In the last few months, I've been thinking a lot about chirality, a term from chemistry which I find beautifully descriptive of a different kind of symmetry. Basically, it describes the handedness of an object, which is exactly as it sounds: just as your right and left hand are mirrored duplicates of one another, an object which is chiral is mirrored about a point - making not quite a copy of itself, but rather an equal and opposite reflection of its essential features. (This is greatly simplifying the concept, but you get the idea.)
The whole thing sets me off on all sorts of weedy paths. On the human side of things, it can describe both our internal and external lives: we move through the world while embodying all sorts of polarized traits, and each of us as are distinct as fingerprints despite our shared interests, qualities, or origins. Just as the functionality of enantiomers can be wildly variable despite their shared chemical identities, we all move in paths independent of our bunkmates - even if, at our core, we are much the same.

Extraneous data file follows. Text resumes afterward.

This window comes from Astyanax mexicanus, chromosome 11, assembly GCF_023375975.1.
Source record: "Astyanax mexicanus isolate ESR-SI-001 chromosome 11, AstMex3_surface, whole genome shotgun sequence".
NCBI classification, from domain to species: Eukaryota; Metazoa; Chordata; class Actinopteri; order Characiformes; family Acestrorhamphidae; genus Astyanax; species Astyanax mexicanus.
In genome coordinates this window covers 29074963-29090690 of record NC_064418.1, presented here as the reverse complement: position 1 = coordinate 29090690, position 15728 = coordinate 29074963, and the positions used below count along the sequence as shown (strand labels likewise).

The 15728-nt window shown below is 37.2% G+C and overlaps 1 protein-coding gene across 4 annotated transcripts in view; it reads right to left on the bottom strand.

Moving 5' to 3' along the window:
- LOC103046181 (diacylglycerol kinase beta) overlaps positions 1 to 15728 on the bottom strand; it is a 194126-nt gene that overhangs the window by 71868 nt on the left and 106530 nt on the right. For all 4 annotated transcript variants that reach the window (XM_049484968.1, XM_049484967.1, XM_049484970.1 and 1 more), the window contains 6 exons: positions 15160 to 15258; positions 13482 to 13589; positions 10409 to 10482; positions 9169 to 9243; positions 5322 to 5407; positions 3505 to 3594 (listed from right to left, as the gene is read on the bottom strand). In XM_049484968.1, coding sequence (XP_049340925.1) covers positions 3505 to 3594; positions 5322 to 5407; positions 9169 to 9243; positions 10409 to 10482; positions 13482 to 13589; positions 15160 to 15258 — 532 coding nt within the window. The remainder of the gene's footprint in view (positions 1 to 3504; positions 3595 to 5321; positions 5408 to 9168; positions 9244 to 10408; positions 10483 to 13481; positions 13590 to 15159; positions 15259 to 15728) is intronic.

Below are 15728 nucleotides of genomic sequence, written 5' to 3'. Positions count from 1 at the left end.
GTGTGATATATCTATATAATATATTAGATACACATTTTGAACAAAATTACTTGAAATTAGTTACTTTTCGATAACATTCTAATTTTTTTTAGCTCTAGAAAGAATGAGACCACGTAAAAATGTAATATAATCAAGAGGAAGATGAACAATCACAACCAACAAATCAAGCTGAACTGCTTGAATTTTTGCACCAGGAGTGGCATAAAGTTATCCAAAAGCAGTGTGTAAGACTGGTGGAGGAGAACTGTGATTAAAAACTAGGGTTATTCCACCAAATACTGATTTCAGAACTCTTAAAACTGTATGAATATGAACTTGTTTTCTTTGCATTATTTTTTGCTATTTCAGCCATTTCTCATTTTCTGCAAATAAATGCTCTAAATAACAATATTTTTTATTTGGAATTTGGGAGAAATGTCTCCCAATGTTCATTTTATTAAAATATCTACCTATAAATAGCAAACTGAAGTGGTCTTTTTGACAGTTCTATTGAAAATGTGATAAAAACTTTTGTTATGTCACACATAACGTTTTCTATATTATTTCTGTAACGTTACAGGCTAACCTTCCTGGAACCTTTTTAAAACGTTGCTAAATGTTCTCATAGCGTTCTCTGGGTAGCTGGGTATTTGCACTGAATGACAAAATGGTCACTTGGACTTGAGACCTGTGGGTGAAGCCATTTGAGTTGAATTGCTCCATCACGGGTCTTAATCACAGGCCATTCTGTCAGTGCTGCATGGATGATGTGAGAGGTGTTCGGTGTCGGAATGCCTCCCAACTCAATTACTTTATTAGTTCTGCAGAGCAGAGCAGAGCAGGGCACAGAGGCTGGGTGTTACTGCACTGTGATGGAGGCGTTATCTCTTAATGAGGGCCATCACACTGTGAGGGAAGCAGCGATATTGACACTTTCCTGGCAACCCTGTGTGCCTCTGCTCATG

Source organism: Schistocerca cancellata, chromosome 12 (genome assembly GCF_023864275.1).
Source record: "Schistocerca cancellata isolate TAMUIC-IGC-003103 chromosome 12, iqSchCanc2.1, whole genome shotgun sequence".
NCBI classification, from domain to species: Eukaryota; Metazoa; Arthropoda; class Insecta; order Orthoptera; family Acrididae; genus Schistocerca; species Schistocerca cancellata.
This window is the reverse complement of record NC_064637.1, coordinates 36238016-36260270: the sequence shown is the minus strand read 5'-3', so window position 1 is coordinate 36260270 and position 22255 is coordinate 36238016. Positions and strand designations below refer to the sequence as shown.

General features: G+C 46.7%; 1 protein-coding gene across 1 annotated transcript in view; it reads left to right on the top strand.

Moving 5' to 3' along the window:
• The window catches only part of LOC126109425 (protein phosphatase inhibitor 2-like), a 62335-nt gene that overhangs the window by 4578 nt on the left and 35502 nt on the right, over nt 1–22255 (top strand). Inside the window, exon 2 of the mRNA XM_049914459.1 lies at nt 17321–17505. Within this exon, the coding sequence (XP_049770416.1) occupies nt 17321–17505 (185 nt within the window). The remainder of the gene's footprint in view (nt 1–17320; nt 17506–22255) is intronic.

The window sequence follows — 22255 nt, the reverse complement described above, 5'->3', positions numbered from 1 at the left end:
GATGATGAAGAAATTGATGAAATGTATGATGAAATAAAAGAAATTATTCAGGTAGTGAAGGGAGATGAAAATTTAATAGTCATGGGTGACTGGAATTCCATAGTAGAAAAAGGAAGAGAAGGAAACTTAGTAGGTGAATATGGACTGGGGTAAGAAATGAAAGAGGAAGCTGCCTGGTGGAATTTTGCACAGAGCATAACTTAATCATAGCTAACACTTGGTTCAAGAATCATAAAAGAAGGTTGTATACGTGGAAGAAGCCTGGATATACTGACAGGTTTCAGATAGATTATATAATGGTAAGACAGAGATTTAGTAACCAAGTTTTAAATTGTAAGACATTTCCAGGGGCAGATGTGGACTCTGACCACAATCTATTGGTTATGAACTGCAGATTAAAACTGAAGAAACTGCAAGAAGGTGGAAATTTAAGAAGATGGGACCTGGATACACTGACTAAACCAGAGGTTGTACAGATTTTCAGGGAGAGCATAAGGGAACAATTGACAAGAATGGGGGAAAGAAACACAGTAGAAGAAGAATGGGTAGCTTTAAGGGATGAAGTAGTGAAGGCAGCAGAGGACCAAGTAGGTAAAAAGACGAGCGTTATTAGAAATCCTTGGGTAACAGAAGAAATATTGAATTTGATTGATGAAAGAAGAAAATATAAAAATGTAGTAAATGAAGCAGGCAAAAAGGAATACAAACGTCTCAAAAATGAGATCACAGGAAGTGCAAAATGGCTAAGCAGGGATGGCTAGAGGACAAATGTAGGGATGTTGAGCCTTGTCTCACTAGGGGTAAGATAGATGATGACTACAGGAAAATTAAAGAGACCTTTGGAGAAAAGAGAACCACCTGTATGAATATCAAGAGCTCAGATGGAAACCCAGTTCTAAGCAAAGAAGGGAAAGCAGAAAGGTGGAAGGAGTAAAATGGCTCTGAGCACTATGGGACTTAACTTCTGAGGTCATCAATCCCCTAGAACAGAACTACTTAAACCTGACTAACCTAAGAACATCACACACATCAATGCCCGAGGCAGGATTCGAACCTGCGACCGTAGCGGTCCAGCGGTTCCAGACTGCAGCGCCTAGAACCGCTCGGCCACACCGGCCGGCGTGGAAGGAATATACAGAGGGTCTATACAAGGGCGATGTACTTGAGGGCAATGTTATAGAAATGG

All of this, in turn, connects to ideas that I encountered a few nights ago at a wonderful lecture by the artist Ann Hamilton
: of clothing as the first architecture of our lives; of art as the practice of moving experience towards form; of art as a thing both personal and communal in gesture. (The lovely combinations of words are purely hers, which I hastily jotted down in my notebook as she spoke, and I'm still working through their meanings.)
So where does knitting come into all of this?
In the midst all of these Deep Thoughts, I had an idea for a piece of knitting that would create a large-scale chevron-like effect by decreasing and increasing about two axes. In my mind, it would be a normal, flat, round thing, like a cowl. But as I knitted, the fabric began to show its bias, and eventually, its chirality: a two-dimensional object that changed its nature based on its orientation in space; that was mirrored about these two points, creating geometries unknown.
So although I had ideas about what this thing would be, in the end, it was the thing itself that decided what it was. And so, wool continues to capture my imagination; in becoming itself, independent of my hand, it has the delightful ability to challenge and shape my own inner landscape.